The intervention of the Russian Federation into the Ukrainian Crisis in winter 2013-2014, which ended up in an annexed Crimea and the start of the so-called hybrid war in Donbas, was a vivid illustration of the threats, outlined in the trend above. Distracting maneuvers in Syria have strengthened Russia’s geopolitical position, and funding left and right-wing radicals in Europe and interfering in election campaigns has given it the status of a global systemic destabilizer. Since then, the Kremlin has only raised the stakes. The controlled media became a means of mass infection with Russian esoteric fascism, which turned the audience into an army of bloodthirsty zombies. And it was this army that was seen by Moscow as a decisive argument in the geopolitical battle.
Under the “umbrella” of restrictive measures during the COVID-19 pandemic, Putinism completed the institutional installation of totalitarianism in Russia. The attack on Ukraine, the accompanying rhetoric, and the outright criminal, inhumane methods of conducting a “special operation” have demonstrated Russia’s transformation from a destabilizing country to a terrorist country that threatens not only Ukraine but the whole world. The “political bulimia” (as Norman Davis put it) of post-Soviet Russia eventually led to “indigestion.” This country has fallen from reality into the virtual world of self-created stigmas, stereotypes, fears, and ideologies. Geopolitical abscess broke.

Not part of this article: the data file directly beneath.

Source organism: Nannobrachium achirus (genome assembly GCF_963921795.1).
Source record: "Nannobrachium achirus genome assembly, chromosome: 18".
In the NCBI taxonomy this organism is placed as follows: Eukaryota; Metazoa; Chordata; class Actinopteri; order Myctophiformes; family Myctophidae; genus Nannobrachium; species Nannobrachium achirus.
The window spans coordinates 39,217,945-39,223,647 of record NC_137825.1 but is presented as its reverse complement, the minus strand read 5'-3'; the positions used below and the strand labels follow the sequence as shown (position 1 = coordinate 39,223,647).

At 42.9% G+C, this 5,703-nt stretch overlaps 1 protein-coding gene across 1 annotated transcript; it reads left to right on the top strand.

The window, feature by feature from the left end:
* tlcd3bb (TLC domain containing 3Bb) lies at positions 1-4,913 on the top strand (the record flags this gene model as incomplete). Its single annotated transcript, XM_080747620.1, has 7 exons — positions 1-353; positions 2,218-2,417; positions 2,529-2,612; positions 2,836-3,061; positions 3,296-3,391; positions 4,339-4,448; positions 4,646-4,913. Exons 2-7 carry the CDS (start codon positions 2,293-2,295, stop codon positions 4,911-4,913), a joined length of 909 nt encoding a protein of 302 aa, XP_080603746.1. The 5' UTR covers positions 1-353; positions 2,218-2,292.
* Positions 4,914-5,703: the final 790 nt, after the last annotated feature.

The attack on Ukraine, the accompanying rhetoric, and the outright criminal, inhumane methods of conducting a “special operation” have demonstrated Russia’s transformation from a destabilizing country to a terrorist country that threatens not only Ukraine but the whole world.